Progression of cortical and spinal dysfunctions over time in amyotrophic lateral sclerosis

Muscle Nerve. 2008 Mar;37(3):364-75. doi: 10.1002/mus.20942.


In view of the conflicting results about the links between lower and upper motor neuron (LMN, UMN) dysfunction in amyotrophic lateral sclerosis (ALS), we undertook this study to correlate their changes over time. Single motor units (MUs) were characterized by their macro-MU potentials, twitch amplitude, and excitatory responses to transcranial magnetic stimulation (TMS). Ten ALS patients were studied 2 to 4 times and their data were subdivided into epochs corresponding to mean disease duration of 12 (58 MUs), 20 (60 MUs), 32 (50 MUs), 43 (40 MUs), and 168 months (55 MUs). The MU size increased and the contractile effectiveness and the excitatory response rates decreased significantly with time. The contractile effectiveness of MUs producing normal excitatory responses decreased with time, whereas a gradual loss of excitatory responses was observed among MUs with normal electromechanical properties. Since no correlation was found between UMN and LMN dysfunction, we conclude that UMN and LMN probably degenerate independently in ALS.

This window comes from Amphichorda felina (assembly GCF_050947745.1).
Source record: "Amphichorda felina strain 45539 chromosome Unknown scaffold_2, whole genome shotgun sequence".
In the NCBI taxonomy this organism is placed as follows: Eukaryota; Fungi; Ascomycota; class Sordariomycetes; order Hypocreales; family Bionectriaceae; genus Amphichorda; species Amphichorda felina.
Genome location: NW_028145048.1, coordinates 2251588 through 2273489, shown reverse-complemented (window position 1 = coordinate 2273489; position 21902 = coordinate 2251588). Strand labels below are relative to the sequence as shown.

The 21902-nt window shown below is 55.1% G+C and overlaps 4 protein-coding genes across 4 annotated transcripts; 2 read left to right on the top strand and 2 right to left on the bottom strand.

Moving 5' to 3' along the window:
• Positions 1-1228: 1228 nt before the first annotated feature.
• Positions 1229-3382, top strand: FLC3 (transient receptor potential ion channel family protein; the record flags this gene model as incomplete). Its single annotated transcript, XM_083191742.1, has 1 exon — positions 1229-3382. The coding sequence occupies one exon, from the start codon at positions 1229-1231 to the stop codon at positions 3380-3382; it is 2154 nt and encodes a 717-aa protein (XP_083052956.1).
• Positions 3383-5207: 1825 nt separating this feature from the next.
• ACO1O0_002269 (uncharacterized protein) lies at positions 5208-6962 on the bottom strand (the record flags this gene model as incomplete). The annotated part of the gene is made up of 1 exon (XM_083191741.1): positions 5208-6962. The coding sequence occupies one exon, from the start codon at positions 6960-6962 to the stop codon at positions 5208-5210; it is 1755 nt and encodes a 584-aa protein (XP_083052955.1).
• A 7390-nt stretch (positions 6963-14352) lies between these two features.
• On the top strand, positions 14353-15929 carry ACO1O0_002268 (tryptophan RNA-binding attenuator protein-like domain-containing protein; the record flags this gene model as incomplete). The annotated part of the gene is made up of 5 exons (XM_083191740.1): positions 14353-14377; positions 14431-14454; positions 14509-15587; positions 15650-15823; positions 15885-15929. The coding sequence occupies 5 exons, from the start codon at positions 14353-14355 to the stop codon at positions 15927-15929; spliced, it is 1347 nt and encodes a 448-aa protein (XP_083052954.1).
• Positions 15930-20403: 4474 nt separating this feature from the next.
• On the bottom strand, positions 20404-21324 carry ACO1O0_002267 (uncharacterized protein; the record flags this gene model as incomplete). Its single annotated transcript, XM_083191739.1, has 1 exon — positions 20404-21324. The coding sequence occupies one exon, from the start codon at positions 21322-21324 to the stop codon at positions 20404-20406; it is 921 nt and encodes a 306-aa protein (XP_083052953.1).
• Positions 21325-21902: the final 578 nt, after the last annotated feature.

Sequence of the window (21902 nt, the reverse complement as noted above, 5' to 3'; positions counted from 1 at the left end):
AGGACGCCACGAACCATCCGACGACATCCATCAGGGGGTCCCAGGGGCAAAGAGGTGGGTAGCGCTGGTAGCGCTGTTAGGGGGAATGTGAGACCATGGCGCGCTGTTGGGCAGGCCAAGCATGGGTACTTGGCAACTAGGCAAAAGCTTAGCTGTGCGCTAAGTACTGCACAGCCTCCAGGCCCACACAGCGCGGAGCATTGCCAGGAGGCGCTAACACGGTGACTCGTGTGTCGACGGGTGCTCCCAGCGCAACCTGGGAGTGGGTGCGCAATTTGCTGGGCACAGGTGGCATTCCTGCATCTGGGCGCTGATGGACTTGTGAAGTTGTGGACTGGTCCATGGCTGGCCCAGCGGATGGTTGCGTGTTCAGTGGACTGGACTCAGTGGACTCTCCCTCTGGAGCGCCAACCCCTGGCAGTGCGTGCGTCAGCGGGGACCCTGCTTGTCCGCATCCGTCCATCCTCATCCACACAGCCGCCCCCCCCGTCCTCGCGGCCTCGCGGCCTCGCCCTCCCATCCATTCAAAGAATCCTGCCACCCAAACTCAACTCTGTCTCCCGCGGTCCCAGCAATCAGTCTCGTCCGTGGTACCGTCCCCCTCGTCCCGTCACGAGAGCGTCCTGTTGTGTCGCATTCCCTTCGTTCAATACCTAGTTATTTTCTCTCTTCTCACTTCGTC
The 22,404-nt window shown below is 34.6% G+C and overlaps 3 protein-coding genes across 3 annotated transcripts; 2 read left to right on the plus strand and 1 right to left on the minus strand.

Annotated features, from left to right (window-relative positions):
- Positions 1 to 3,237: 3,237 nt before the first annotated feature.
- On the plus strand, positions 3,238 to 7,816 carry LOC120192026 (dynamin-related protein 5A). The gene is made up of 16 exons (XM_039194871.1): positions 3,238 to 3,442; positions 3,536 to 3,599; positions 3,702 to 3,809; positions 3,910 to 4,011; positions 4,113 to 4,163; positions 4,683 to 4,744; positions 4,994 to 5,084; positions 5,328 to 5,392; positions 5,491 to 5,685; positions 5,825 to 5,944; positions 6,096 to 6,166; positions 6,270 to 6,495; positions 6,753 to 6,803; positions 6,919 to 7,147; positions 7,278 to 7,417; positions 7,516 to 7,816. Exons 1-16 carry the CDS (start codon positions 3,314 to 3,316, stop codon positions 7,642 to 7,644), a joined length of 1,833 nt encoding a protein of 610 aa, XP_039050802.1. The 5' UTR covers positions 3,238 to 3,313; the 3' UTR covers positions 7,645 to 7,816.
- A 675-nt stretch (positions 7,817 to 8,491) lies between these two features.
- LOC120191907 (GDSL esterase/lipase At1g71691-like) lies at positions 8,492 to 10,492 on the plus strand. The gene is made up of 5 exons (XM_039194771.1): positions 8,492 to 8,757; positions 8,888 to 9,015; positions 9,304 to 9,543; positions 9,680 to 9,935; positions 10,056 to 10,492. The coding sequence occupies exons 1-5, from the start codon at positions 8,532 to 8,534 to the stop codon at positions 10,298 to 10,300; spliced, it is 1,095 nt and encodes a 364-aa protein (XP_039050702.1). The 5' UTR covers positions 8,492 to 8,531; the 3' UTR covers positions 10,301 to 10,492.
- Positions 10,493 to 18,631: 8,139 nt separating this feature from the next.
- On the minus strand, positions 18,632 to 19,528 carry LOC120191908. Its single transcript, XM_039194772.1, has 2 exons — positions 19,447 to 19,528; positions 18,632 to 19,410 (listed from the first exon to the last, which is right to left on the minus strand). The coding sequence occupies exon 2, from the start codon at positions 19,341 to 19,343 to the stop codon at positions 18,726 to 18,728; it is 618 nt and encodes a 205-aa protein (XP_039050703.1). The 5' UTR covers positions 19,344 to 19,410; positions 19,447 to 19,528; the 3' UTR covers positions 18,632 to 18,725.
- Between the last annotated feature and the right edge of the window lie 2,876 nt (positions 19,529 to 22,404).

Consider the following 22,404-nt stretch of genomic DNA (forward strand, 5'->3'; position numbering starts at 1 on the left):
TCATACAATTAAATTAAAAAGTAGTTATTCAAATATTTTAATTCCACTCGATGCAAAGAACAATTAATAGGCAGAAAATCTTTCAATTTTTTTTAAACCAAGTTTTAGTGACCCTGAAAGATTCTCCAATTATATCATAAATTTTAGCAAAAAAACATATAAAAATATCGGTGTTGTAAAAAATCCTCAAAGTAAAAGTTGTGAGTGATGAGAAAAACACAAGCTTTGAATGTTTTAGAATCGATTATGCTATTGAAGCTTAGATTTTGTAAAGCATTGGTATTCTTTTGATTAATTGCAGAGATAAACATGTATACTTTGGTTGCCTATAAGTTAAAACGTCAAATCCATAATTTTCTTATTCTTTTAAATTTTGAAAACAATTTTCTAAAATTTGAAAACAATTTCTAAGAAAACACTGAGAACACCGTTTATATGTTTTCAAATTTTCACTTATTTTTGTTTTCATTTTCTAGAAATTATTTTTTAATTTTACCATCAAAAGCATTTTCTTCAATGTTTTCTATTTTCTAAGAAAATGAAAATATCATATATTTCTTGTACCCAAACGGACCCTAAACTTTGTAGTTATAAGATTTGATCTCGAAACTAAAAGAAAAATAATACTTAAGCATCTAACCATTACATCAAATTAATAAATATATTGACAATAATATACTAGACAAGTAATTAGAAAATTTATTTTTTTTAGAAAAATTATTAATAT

MeSH terms

  • Amyotrophic Lateral Sclerosis / pathology
  • Amyotrophic Lateral Sclerosis / physiopathology*
  • Case-Control Studies
  • Disease Progression
  • Electric Stimulation
  • Electromyography / methods
  • Evoked Potentials, Motor / physiology*
  • Female
  • Humans
  • Male
  • Motor Cortex / physiopathology*
  • Motor Neurons / physiology*
  • Reaction Time / physiology
  • Reaction Time / radiation effects
  • Severity of Illness Index
  • Spinal Cord Diseases / physiopathology*
  • Statistics as Topic
  • Time Factors
  • Transcranial Magnetic Stimulation